5. As I Lay Dying
This San Diego Christian metalcore band took their name from William Faulkner's existential novel of Southern life gone horribly wrong. Considering that Faulkner won the Nobel Prize in Literature for his work, it's somewhat distressing that As I Lay Dying's lyrics sound like they came straight out of an online Goth poetry generator: "Emptiness running through me/Taking all that I am/Leaving me this blinding mask/Grasping for the wind/Everything I've done/Everything I've gained/It all means nothing." On the other hand, frontman Tim Lambesis was recently arrested in an alleged murder-for-hire plot, and that's something the characters in Faulkner's novel could really get behind.
This experimental post-punk band from San Francisco prided themselves on their unique sound that Seattle Weekly described as radiating "a discomfort that hints of existential hives." The 1970s were chock-full of existential hives. Everyone knows that. The band's song "Stranger" makes another reference to Camus' landmark novel with the lines "Mother died today/Or maybe yesterday." It also ends with the lines "I'm strange/I'm the stranger." That's the subtlety of poetic discourse that your high school English teacher used to tell you about.
3. The Yawpers
Denver's own Yawpers are deep into some existentialist reading. In a recent interview, the Yawpers told us about their album Capon Crusade and its not-infrequent references to Sartre and Camus. "They're depressing as fuck," said frontman Nate Cook, cutting to the heart of the philosophy. He then added, "Sartre and Camus are really poignant in pointing out just how flawed existence is in general, and sometimes that can be comforting when you're trying to write some shitty song about getting fucked up because a girl left you." That's actually pretty astute. When misfortune befalls you, is it more or less reassuring to imagine that you deserve it? The great gift of the existentialist thinkers may be showing us that sometimes a lack of intrinsic meaning in the universe isn't such a bad thing.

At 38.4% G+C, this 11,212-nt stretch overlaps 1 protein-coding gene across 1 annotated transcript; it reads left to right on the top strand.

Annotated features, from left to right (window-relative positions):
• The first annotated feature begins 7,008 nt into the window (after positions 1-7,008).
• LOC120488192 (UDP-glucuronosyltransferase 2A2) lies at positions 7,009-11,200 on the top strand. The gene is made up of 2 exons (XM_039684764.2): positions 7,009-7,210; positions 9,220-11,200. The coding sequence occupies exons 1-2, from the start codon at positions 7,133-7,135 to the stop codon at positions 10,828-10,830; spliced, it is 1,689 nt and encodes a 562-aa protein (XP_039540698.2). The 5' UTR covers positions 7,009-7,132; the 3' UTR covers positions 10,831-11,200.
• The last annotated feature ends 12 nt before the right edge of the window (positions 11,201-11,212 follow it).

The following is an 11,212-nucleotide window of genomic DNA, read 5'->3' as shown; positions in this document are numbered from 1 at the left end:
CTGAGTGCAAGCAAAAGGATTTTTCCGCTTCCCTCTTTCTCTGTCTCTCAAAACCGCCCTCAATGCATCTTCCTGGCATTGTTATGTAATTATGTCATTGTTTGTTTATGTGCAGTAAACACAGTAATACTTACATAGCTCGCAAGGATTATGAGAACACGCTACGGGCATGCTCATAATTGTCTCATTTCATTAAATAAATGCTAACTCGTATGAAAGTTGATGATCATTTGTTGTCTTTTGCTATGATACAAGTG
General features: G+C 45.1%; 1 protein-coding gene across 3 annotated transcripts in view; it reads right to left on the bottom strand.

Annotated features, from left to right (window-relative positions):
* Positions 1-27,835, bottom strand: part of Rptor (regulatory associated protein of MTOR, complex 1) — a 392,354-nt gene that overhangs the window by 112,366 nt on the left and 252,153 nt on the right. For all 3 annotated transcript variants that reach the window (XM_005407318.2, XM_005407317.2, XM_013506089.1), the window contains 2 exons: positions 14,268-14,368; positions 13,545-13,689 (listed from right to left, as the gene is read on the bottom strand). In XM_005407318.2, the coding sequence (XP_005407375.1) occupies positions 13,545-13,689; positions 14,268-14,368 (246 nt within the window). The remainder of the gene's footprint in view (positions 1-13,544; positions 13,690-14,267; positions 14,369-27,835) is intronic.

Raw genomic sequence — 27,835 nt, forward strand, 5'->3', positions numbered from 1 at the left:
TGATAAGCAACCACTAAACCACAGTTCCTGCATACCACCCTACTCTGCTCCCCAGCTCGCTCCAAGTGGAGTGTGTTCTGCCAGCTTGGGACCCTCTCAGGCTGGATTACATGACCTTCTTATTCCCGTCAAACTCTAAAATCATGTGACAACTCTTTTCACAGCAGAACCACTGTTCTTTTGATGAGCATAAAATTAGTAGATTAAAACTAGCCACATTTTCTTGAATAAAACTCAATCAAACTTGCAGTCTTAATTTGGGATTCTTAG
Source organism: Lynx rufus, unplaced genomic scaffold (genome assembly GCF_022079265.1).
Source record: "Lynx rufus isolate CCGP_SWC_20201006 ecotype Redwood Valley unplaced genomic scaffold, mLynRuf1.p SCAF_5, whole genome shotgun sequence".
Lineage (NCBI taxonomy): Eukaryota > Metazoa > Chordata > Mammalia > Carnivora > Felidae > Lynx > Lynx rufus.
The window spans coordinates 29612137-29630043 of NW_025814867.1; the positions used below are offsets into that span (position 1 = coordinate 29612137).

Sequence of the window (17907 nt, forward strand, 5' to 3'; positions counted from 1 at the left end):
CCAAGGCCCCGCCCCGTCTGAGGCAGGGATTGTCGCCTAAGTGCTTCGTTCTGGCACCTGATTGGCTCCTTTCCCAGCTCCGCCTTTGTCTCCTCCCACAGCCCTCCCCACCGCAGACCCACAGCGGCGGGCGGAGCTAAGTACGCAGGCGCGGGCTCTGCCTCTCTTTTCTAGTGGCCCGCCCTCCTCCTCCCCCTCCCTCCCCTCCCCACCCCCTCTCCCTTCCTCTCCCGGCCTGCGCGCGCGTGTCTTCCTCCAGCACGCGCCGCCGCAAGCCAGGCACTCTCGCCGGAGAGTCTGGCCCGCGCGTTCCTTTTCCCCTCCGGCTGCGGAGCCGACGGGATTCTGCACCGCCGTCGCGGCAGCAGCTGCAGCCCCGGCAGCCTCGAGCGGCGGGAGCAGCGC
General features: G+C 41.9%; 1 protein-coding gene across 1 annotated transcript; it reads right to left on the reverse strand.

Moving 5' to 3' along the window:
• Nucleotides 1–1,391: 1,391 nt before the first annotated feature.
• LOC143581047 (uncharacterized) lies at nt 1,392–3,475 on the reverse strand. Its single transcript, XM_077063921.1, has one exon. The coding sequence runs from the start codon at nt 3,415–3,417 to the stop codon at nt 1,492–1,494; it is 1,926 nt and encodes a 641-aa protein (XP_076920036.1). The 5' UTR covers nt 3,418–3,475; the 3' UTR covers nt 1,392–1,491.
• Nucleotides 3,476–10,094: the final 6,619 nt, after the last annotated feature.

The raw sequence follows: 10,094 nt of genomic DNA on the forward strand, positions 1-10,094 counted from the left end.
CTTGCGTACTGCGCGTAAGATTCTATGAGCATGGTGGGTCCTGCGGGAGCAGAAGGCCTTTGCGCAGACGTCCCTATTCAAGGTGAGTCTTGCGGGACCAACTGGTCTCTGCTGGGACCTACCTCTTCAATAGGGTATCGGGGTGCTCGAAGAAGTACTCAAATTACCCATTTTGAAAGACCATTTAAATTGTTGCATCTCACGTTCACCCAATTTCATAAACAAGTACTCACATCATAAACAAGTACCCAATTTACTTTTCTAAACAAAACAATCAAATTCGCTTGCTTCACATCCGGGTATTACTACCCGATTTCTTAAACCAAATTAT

2. The Cure
Robert Smith and company have made a career out of existential dread and despair -- so much so that the early effort "Killing an Arab" now seems a little on-the-nose in its description of the pivotal scene from The Stranger. In fact, the song's matter-of-fact lyrics have caused the band a good deal of grief over the years, as certain parties have tried to co-opt them as some kind of anti-Arab anthem. Re-releases have sported a sticker explaining that the song "decries the existence of all prejudice and consequent violence," and Smith has taken to changing the lyrics in live performances to "killing another." One shy English boy against a world of dull-witted savagery: what could be more existential than that?
1. The Eagles
Don Henley's vision of 1970s California as a fiendish hotel filled with earthly temptations takes its tone and setup from Jean-Paul Sartre's No Exit. "Hell is other people," says Sartre. Henley adds, "This could be Heaven, or this could be Hell," implying that maybe they're one and the same. "Hotel California" is one of those classic songs that deserves every bit of its fame. Listening to it, you feel a palpable desire to be somewhere warm and tropical where the livin' is easy. You also feel a chill of recognition that you'd soon become bored, listless and depressed playing games with the wealthy and beautiful. "And still those voices are calling from far away." Thanks, Henley. What an insightful, elegant bummer, man.